I’ve been a fan of sci-fi ever since my husband got me hooked on it. From watching movies to laying my hands on books with this theme, I always am looking out for it. One such book that recently came for my review is The Game of Secrets by Saurish Hegde, a sci-fi suspense thriller, which I didn’t know was one before reaching the last page.
It follows the protagonist, Nishanth Hegde on his journey to becoming a good doctor, a Samaritan, a lover, and a savior.
Nishanth is an upcoming oncologist in the city of Mangaluru. Although he is the heir to his father’s chain of hospitals in the city and all over the country, Nishanth wants to carve a path of his own and do something for the greater good. For this, he enlists the help of Kashyap, a local politician, with the aim of fighting the election and being a messiah for the underprivileged. Kashyap, unwilling at the beginning, later accepts Nishnath’s proposal and forms a party with his help and funds. While Nishanth had planned to fight the elections himself, he decides against it seeing the popularity Kashyap enjoys. Their rival party leader, Adishakti, who is a seasoned politician, gets worried about all the good work Nishanth and Kashyap have been doing and plans to take them out before the voting. As it happens, her adopted son Dhanush executes the plan which leaves Nishanth and Kashyap’s party in shambles. Of course, they lose. In spite of the fact that the loss hit them hard, Nishanth takes to supporting Kashyap and motivates him to re-group and plan for the future. Meanwhile, Nishanth, who at 32 years of age is still single and not ready to mingle, finds love at first sight in Navya, the daughter of his father’s friend.
All is going well until the day Nishanth receives a call from his scientist friend, Ramdas, asking him to be a part of an experiment he is conducting that would change the world healthcare. A little apprehensive about the project, Nishanth agrees to visit Ramdas on the condition that he would only participate if he found this super confidential experiment worth. Therefore, he breaks up with Navya, tells his parents about his imminent journey to Europe and leaves.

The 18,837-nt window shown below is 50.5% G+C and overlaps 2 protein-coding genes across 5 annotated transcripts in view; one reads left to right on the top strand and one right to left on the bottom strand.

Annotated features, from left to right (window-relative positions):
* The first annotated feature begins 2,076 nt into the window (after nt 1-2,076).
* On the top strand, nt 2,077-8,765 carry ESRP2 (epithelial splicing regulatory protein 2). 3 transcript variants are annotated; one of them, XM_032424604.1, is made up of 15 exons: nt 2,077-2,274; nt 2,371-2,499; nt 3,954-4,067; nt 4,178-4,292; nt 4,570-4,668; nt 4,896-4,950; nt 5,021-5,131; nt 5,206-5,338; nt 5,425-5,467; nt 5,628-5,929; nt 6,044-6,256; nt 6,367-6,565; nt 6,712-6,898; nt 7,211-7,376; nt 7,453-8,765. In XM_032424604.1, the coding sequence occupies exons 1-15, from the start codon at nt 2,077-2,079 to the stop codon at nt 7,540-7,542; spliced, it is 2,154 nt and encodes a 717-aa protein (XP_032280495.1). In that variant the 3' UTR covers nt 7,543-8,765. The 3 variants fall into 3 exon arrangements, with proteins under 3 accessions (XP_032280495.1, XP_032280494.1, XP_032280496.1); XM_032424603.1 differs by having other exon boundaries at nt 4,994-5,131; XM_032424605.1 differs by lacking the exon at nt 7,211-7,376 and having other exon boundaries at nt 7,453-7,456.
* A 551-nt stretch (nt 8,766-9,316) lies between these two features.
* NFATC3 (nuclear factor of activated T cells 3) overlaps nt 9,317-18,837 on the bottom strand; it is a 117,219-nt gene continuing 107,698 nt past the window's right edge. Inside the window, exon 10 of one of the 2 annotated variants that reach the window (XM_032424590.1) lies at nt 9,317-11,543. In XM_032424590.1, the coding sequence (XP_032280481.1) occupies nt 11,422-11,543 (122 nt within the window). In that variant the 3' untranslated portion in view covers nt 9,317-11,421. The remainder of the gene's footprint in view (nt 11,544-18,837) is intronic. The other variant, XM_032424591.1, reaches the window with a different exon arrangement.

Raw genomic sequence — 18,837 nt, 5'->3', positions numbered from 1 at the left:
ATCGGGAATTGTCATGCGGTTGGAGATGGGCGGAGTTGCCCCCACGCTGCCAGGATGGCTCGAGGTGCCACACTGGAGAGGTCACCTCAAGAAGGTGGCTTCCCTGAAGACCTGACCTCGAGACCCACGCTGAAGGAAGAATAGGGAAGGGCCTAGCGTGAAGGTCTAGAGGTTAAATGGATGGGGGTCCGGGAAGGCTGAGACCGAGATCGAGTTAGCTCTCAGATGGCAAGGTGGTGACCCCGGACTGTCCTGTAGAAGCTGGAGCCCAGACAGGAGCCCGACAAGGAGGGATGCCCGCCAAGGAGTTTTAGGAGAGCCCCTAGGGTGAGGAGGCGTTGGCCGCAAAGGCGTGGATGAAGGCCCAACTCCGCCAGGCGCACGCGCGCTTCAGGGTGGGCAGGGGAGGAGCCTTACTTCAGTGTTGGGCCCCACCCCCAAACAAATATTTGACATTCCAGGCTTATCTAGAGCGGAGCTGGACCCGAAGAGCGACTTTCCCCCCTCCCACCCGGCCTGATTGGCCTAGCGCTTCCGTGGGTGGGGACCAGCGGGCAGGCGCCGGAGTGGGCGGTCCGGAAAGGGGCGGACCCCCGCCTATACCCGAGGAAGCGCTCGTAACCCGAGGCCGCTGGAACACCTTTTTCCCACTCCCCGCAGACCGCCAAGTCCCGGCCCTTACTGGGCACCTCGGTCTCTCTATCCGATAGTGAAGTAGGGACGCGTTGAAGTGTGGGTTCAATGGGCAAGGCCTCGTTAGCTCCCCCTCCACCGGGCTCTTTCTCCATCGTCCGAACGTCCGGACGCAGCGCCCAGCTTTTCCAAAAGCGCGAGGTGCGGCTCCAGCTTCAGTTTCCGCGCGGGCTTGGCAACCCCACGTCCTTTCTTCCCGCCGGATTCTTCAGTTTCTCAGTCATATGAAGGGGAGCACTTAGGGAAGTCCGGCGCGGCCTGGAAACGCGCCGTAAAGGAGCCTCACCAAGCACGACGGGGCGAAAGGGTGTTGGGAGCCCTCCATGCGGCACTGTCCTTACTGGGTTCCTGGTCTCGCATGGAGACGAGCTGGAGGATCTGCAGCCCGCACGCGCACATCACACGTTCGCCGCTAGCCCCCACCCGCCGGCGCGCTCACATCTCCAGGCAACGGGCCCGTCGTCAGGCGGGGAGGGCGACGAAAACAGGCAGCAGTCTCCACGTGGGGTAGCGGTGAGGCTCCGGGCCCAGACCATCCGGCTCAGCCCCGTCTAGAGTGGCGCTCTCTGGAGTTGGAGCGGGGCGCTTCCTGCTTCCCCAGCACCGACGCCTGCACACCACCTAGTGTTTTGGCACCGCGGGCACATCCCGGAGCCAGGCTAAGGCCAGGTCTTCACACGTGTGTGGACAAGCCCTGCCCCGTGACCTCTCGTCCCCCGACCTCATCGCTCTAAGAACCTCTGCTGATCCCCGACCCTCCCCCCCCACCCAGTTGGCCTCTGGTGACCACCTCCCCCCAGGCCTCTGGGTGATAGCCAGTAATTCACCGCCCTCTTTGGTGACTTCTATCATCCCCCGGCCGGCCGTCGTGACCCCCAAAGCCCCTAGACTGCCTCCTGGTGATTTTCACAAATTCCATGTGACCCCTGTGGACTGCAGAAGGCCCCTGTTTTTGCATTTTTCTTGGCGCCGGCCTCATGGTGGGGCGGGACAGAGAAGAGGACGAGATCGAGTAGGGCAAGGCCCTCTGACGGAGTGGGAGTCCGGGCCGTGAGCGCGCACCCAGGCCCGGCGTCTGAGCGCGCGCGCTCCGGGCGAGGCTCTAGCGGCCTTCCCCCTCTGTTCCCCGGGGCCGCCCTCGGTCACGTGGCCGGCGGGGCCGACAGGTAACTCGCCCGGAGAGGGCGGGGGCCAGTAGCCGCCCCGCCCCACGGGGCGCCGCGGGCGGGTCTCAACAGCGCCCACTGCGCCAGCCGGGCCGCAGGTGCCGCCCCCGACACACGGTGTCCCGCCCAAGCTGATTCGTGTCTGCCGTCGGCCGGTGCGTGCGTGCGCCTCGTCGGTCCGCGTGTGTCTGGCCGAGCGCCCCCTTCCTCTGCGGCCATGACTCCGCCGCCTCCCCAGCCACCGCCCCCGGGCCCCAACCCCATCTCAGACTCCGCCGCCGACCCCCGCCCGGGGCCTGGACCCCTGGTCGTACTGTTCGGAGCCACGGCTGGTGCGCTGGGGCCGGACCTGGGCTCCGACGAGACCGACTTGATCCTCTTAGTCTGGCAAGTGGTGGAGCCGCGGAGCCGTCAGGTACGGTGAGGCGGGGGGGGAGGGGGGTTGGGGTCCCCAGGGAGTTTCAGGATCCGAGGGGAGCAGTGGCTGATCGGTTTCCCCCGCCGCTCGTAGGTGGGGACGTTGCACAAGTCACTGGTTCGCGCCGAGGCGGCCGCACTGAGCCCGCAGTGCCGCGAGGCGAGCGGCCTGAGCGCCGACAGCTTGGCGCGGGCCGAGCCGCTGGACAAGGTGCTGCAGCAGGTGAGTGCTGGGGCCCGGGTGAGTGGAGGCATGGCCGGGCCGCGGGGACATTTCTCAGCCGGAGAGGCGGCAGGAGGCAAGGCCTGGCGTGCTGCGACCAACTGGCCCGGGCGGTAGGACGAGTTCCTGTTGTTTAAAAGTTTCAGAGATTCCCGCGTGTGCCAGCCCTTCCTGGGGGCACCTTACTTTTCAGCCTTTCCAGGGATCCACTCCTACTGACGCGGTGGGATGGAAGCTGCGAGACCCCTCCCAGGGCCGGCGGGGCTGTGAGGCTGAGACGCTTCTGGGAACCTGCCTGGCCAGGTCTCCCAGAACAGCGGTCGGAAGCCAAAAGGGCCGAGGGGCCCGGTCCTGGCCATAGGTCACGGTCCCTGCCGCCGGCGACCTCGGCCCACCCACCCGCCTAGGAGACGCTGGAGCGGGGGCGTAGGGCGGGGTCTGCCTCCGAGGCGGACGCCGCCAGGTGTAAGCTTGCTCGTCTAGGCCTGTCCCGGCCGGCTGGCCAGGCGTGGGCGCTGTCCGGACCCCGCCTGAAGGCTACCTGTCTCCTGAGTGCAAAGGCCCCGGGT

When Nishanth comes back, he is a changed man. What happened at Ramdas’s lab altered him in the most unexpected way. Using his newfound change useful, Nishanth carries on with his life, but not for long. There is someone who is after him, and his blood, literally!
Who are these men? Why do they want Nishanth? What do they know about the secret experiment that happened in Ramdas’s lab? How far would they go to achieve their motives?
When I picked this book up, I was surprised to find the number of pages less than 200, it’s a suspense thriller and I was wondering if the story could really be so short as to be done in fewer words. Still, I went ahead and to my disappointment, I found a good and potential plotline being handled carelessly. To begin with, there were editing/printing errors before I even reached page 10, which continued throughout the length of the book. Narrated in the third person, the language was lucid but the storytelling was lousy, and along with poor editing, it didn’t do much good. The script could have done better with more thorough proofreading, and yes, a detailed story instead of a rushed one. There were numerous instances that left me looking for more information, for example, the Hegdrons, the concept explaining it was quite unclear to me, I would have liked it to be explained with much more zeal and depth. Another thing that was left midway was the introduction of various characters, of Shravya, Nishanth’s uncle, the architecture whose daughter studied in Navya’s class, all were mentioned only once during the course of the story, and I was expecting them to turn up later in the story but they didn’t, which seemed a little out of place. The main characters, however, were built-up initially but were left midway, and the focus was back to finishing off the story hastily. At a few places, I found the timeline skewed, was it a month or a year…I couldn’t figure out since it could have been both as per the writing.
I always believe that if the plotline is good, it should be cooked and delivered like the most important meal of the day. What I found in this book is similar, though it was undercooked with rapidity. A little more background information, a little more characterization, a little more explanation of the scenes, a little more synchronization of the events, and a little less use of unimportant characters would have made it cut across.